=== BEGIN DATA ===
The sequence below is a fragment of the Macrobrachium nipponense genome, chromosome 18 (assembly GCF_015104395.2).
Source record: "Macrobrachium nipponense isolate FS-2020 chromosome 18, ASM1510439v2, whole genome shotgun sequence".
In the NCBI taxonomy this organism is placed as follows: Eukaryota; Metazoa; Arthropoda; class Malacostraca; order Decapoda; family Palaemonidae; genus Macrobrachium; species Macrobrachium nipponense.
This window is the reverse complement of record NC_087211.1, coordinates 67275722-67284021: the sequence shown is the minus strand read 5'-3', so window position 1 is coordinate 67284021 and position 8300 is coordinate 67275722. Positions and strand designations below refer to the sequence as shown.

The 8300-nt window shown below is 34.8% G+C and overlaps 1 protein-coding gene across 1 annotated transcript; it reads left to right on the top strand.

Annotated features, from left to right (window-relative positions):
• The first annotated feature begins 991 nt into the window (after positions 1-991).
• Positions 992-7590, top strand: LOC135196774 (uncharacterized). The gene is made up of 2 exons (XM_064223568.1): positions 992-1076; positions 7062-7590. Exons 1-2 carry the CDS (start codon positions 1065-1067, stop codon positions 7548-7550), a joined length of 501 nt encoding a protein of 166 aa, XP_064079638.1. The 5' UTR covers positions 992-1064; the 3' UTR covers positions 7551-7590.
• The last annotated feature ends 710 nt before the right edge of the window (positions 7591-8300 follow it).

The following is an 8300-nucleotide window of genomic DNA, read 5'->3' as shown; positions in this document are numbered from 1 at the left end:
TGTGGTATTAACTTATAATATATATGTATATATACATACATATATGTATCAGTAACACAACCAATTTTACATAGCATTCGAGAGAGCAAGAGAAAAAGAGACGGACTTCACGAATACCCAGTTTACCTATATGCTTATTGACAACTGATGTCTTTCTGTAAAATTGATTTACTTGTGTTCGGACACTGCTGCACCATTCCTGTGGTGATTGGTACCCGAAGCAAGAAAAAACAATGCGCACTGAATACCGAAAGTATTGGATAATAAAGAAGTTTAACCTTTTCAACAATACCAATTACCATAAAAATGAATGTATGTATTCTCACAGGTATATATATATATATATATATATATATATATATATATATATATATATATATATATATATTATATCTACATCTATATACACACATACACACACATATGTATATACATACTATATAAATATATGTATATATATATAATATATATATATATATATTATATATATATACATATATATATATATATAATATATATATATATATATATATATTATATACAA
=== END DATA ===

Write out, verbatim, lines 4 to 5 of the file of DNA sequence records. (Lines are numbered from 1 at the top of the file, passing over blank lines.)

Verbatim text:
This window is the reverse complement of record NC_087211.1, coordinates 67275722-67284021: the sequence shown is the minus strand read 5'-3', so window position 1 is coordinate 67284021 and position 8300 is coordinate 67275722. Positions and strand designations below refer to the sequence as shown.

The 8300-nt window shown below is 34.8% G+C and overlaps 1 protein-coding gene across 1 annotated transcript; it reads left to right on the top strand.